Out of this World science fiction exhibition
Sci-Fi at the Brit Li
Review Christmas 1977, my parents bought me a copy of Pan Books' The Visual Encyclopedia of Science Fiction.
I'd been reading 2000AD since April - from issue eight, since you ask - and was soon devouring secondhand paperbacks by John Christopher, John Wyndham, Arthur C Clarke and such, and eagerly devouring anything I could find about a new movie called Star Wars.
'My, the boy's keen,' Mum and Dad thought, and decided that the said reference work would introduce me to new authors and ideas.
They didn't look at it, I suspect - at least not thoroughly. Had they done so, they might not have thought a book with a section entitled 'Sex and Taboos' - introduced by the criminally underrated British writer Keith Roberts - suitable reading matter for a ten-year-old.
Looking at it now, that is clearly the most thumbed section of the book, but I lapped up the whole Encyclopedia and its huge selection of art cribbed from book covers and magazine illustrations.
Tome machine: Out of this World looks to back in time, to books
The Encyclopedia was prefaced with a historical timeline, charting the publication of seminal works of science fiction right back beyond the 19th Century, but its main approach was to tackle SF's abiding themes: 'Spacecraft and Star Drives', 'Galactic Empires', 'Time and Nth Dimensions', 'Robots and Androids', 'Telepathy, Psionics and ESP', and such.
Lit Crit vs lightsabres
And this is why the British Library's Out of this World exhibition was so immediately familiar to me: that's how it's arranged too. The exhibits could all be pictures from the Encyclopedia. And both book and exhibition are equally at pains to stress the serious, speculative side of SF.
John Wyndham didn't get Day of the Triffids' opening right at first
With sections entitled Alien Worlds, Future Worlds, Parallel Worlds, Virtual Worlds and The End of the World, and the tagline, 'Science Fiction but not as you know it', the exhibition is an attempt to show that sci-fi isn't all lightsabres and warp drives.
It's a more literary world on display here - natural, perhaps, given it's presented by a library - and one more interested in SF's speculative qualities than its escapist pleasures. It can't ignore 20th Century Science Fiction's pulp roots - they reach too deeply - but it clearly wants visitors to come away with the understanding that this isn't a genre bounded by Hollywood.
The Library has had to acknowledge the popular conception of SF, of course, but it has gone for gentler, more thoughtful popular fantasy: there's the inevitable Police Box, an unnecessary steampunk incarnation of K9, a model of Marty McFly's time-hopping DeLorean, and even a display quote from Groundhog Day.
But the moving image itself is represented, on a handful of video terminals, by monochrome movie clips: the BBC's 1984 and Fritz Lang's Metropolis, for example - respectively, SF as literature, as art. Authorial and scientific talking heads toss their orbs too.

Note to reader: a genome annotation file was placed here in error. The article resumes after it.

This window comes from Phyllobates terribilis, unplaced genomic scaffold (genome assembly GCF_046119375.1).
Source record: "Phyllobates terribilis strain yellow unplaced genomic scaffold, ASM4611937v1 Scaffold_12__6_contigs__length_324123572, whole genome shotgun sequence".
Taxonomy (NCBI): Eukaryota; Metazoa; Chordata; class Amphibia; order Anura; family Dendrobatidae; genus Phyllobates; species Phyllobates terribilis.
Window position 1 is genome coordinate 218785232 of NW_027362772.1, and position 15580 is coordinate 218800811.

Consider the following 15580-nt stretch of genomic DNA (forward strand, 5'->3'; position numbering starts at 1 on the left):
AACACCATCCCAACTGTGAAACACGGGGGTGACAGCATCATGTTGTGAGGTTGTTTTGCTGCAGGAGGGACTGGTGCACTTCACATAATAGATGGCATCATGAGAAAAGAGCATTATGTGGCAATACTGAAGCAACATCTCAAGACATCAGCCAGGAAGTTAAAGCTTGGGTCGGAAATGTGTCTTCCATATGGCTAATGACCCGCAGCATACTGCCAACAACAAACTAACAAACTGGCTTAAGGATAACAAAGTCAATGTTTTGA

Ooo-weee-ooooooo: Ron Grainer's Doctor Who theme score
SF may be a forward-looking genre, but Out of this World seems tugged by a consistent gravitational pull to the past.
Who Goes There?
Maybe, in the era of the word processor, there isn't enough modern material to show, or SF's commercial nature has now diminished its literary dimension. Even the British Library is taken: witness the huge selection of merchandise available to buy when you leave.
Science fiction: take it seriously
It's also an oddly clinical exhibition - all these references to authors, illustrators, composers and film-makers, all working in a genre ultimately concerned with what the future holds for humanity, and not a picture, not a biography of a one of them.
Alongside the video screens are some interactives that will keep the kids occupied but not for long, and they're unlikely to be engaged by the static displays. My advice: don't take the offspring when you visit.
Out of this World is not without its gems: Ron Grainer's handwritten Doctor Who theme score, and a (small) number of typed or handwritten manuscripts by J G Ballard, Philip Pullman and others provide an all-too-brief glimpse into the creative process.
Fantastic planet: Luigi Serafini's Euro-utopia
I'd never seen or heard of Italian designer Luigi Serafini's Codex Seraphinianus, a painted compendium of futuristic cities and landscapes, all annotated in a made-up language, bizarre in that way 1970s European SF - think Fantastic Planet and French comic art from the period - could be. To its credit, Out of this World isn't as anglocentric as many SF shows tend to be.
With is emphasis on the literary - the exhibition is notably keen to highlight mainstream writers' forays into the genre - Out of this World seems aimed more at the Eng Lit crowd than sci-fi fans. Yes, it does convey the notion that SF can and has been a genre of ideas as much as brute escapism. But for all us long-time fans - particularly those of us who've read the encyclopaedias - among the novels there's little here that's novel. ®